2006b). is often used as a reason to support the open0source software movement. which register the threats or negative effects that might appear if software developers. which in turn means rapid quality improvement and faster technical and scientific development. or a combined hardware and software monopoly. with the result that more people are involved in problem solving. open sharing is claimed to increase publicity. WHY PEOPLE ARE SHARING: INCENTIVES. BENEFITS AND BARRIERS The first and most fundamental question anyone arguing for free and open sharing of software or content has to answer is: Why? Why should anyone give anything away? What are the possible gains in doing so? Advocates of the open source software. social.58 – 4. Drivers and barriers Before looking at motivations for participating in the OER movement. if universities do not support the open sharing of research results and educational materials. On the push side. economic. such as: free sharing means broader and faster dissemination. stability and security. it is sometimes argued that. for example. scientific articles and educational materials. a number of possible positive effects from open sharing are put forward. and push arguments. open access and OER movements of course have arguments in favour of their specific cause. 2007. The same applies to the risk of monopoly ownership and control of scientific literature. But general arguments also apply to all three. decentralised development increases quality. The possibility for researchers to keep a seat at the table in decisions about the distribution of research results in the future is sometimes said to be at risk. Increased costs and vulnerability. technical. if everyone uses Microsoft programmes. traditional academic values will be increasingly marginalised by market forces. which list the gains to be achieved by open sharing of software. The technical drivers include: GIVING KNOWLEDGE FOR FREE: THE EMERGENCE OF OPEN EDUCATIONAL RESOURCES – ISBN-978-92-64-03174-6 © OECD 2007 . greater social inequality and slower technical and scientific development are other concerns. On the pull side. scientific results and educational resources reinforces societal development and diminishes social inequality. if too many use Apple’s iPod music player and listen to iTunes. and free sharing of software. reputation and the pleasure of sharing with peers. according to opponents of the large-scale commercial scientific publishing model. OECD. These can be divided into pull arguments. it is necessary to look at a number of drivers and barriers that set the basic conditions and are. scientists and educationalists do not share their work openly. From a more individual standpoint. policy-oriented or legal (OLCOS. The risk of a software monopoly.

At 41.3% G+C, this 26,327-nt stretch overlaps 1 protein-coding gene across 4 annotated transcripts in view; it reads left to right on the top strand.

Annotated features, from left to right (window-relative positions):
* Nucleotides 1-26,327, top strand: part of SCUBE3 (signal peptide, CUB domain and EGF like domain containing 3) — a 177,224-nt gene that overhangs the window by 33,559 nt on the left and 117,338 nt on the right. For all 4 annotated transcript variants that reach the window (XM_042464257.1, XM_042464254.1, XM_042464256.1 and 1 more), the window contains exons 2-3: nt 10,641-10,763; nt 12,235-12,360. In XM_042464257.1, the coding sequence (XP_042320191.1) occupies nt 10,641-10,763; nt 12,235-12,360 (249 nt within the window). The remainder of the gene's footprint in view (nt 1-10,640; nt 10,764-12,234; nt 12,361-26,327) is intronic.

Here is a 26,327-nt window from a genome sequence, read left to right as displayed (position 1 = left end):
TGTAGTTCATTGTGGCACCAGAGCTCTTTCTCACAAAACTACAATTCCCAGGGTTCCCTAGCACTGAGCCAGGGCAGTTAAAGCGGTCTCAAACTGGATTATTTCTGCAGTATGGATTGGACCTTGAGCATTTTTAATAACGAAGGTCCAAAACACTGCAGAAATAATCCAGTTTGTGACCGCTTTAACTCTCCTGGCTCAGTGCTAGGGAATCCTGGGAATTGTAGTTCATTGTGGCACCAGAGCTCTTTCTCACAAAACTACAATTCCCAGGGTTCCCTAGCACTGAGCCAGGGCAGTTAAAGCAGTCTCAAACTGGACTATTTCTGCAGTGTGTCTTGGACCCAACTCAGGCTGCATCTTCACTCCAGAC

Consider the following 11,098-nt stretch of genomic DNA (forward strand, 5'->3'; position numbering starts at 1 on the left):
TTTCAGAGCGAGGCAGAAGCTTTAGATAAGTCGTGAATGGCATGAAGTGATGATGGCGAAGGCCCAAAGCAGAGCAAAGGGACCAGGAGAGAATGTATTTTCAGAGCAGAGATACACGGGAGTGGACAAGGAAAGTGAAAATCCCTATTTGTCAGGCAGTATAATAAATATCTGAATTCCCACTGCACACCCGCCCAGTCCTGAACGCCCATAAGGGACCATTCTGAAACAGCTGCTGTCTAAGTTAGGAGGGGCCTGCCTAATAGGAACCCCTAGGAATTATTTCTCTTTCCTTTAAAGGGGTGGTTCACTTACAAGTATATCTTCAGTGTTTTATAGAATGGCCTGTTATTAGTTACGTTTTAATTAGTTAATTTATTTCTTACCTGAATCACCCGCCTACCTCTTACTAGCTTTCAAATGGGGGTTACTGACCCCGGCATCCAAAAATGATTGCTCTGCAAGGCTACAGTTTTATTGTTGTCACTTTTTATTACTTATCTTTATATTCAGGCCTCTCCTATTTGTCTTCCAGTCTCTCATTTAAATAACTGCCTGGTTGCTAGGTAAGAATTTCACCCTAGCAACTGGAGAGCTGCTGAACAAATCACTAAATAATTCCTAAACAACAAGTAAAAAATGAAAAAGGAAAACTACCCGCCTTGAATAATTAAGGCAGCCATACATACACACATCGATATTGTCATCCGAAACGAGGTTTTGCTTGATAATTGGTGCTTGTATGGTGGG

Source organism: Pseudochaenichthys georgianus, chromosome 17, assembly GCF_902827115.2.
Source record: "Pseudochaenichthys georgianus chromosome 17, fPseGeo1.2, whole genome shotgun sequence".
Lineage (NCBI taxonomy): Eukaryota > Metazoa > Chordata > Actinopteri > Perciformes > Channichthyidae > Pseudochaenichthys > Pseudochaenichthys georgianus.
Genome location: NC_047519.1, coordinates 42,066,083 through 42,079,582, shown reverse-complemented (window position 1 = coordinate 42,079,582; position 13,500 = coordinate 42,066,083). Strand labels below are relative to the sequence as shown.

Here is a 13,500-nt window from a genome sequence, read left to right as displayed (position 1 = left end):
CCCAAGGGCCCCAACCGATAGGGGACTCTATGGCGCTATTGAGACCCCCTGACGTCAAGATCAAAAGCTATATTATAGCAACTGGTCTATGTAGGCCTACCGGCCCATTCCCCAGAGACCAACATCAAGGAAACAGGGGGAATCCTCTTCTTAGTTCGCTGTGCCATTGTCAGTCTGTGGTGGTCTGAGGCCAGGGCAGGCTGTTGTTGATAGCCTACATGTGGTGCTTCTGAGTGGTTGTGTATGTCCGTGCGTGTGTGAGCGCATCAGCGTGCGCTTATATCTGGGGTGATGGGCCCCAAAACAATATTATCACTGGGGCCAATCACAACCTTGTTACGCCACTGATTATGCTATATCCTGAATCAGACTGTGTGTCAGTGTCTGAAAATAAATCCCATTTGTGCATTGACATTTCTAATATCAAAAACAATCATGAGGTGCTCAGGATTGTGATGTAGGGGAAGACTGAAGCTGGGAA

editing and hosting content. For educational institutions. WHY PEOPLE ARE SHARING: INCENTIVES. A technical barrier would be the lack of broadband availability. Other economic barriers are difficulties for covering the costs of developing educational resources and sustaining an OER project in the long run. and lower entry barriers. Legal drivers include the rise of new legal means to create and distribute open tools and content through licensing schemes such as Creative Commons and the GNU Free Documentation Licence. Decreased cost and increased quality of consumer technology devices for audio. social. i. Technical and economic barriers are often mentioned as significant obstacles in developing countries. distribute and share content. wrapped around free content. Lower costs and increased availability of tools for creating. photo and video. editing and remixing. the desire for interactivity. policy-oriented and legal. Other economic drivers are: • • Lower cost of broadband Internet connections. 12-17 years old (OECD. 2006b). particularly altruistic motives. Rise of technologies to create. for institutions and individuals. Increased hard drive capacity and processing speeds coupled with lower costs. to contribute and to create online communities which is changing the media consumption habits of Internet users. economic. Barriers for using or producing OER can also be characterised as technical. particularly among younger age groups. and the willingness to share. The social drivers will also be discussed in more detail later. economic drivers may also include opportunities to reduce costs by co-operation and sharing.e.4. and the will to make knowledge available to individuals and institutions that would not otherwise have access. The lack of resources to invest in the hardware and software needed to develop and share OER would be an economic barrier. Social barriers include absence GIVING KNOWLEDGE FOR FREE: THE EMERGENCE OF OPEN EDUCATIONAL RESOURCES – ISBN-978-92-64-03174-6 © OECD 2007 . BENEFITS AND BARRIERS – 59 • • • • • Increased broadband availability. Policy drivers would include the need to leverage an initial investment of taxpayers’ money by encouraging free sharing and reuse among publicly funded educational institutions. Provision of simpler software tools for creating. non-monetary gains for individuals and opportunities for institutions to reach out to new social groups. Economic drivers will be further discussed later but include monetary incentives for sharing content for free and the emergence of new cost recovery models. Other social drivers include the increased use of broadband.